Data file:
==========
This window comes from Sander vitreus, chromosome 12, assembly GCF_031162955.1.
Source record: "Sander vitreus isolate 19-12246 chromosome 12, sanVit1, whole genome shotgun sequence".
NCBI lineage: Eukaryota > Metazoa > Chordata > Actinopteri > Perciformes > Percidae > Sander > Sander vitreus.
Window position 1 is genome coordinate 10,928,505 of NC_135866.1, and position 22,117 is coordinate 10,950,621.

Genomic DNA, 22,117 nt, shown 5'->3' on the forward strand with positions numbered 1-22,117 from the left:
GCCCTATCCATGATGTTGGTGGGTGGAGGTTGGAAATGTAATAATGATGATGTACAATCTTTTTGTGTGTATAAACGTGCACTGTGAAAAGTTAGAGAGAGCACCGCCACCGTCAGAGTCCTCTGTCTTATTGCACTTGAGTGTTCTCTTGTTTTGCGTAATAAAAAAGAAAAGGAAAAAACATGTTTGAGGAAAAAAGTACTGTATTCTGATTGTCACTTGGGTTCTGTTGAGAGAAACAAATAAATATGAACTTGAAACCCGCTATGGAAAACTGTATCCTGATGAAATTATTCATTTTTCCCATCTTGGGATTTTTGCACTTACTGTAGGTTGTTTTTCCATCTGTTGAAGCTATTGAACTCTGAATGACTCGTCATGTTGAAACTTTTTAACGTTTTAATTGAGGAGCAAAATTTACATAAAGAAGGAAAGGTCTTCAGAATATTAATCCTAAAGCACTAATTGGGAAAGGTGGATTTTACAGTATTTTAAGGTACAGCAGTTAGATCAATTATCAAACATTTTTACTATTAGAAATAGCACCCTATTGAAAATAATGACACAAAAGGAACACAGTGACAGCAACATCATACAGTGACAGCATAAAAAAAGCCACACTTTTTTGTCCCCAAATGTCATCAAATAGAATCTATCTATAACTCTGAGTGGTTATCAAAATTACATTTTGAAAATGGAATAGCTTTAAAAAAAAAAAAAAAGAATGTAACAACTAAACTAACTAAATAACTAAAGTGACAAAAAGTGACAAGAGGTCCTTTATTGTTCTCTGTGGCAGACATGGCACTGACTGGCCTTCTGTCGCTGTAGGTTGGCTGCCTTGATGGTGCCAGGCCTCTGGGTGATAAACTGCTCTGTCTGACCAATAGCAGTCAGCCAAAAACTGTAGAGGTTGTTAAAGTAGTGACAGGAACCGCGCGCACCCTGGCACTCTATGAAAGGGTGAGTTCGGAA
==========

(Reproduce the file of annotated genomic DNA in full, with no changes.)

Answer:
This window comes from Sander vitreus, chromosome 12, assembly GCF_031162955.1.
Source record: "Sander vitreus isolate 19-12246 chromosome 12, sanVit1, whole genome shotgun sequence".
NCBI lineage: Eukaryota > Metazoa > Chordata > Actinopteri > Perciformes > Percidae > Sander > Sander vitreus.
Window position 1 is genome coordinate 10,928,505 of NC_135866.1, and position 22,117 is coordinate 10,950,621.

Genomic DNA, 22,117 nt, shown 5'->3' on the forward strand with positions numbered 1-22,117 from the left:
GCCCTATCCATGATGTTGGTGGGTGGAGGTTGGAAATGTAATAATGATGATGTACAATCTTTTTGTGTGTATAAACGTGCACTGTGAAAAGTTAGAGAGAGCACCGCCACCGTCAGAGTCCTCTGTCTTATTGCACTTGAGTGTTCTCTTGTTTTGCGTAATAAAAAAGAAAAGGAAAAAACATGTTTGAGGAAAAAAGTACTGTATTCTGATTGTCACTTGGGTTCTGTTGAGAGAAACAAATAAATATGAACTTGAAACCCGCTATGGAAAACTGTATCCTGATGAAATTATTCATTTTTCCCATCTTGGGATTTTTGCACTTACTGTAGGTTGTTTTTCCATCTGTTGAAGCTATTGAACTCTGAATGACTCGTCATGTTGAAACTTTTTAACGTTTTAATTGAGGAGCAAAATTTACATAAAGAAGGAAAGGTCTTCAGAATATTAATCCTAAAGCACTAATTGGGAAAGGTGGATTTTACAGTATTTTAAGGTACAGCAGTTAGATCAATTATCAAACATTTTTACTATTAGAAATAGCACCCTATTGAAAATAATGACACAAAAGGAACACAGTGACAGCAACATCATACAGTGACAGCATAAAAAAAGCCACACTTTTTTGTCCCCAAATGTCATCAAATAGAATCTATCTATAACTCTGAGTGGTTATCAAAATTACATTTTGAAAATGGAATAGCTTTAAAAAAAAAAAAAAAGAATGTAACAACTAAACTAACTAAATAACTAAAGTGACAAAAAGTGACAAGAGGTCCTTTATTGTTCTCTGTGGCAGACATGGCACTGACTGGCCTTCTGTCGCTGTAGGTTGGCTGCCTTGATGGTGCCAGGCCTCTGGGTGATAAACTGCTCTGTCTGACCAATAGCAGTCAGCCAAAAACTGTAGAGGTTGTTAAAGTAGTGACAGGAACCGCGCGCACCCTGGCACTCTATGAAAGGGTGAGTTCGGAA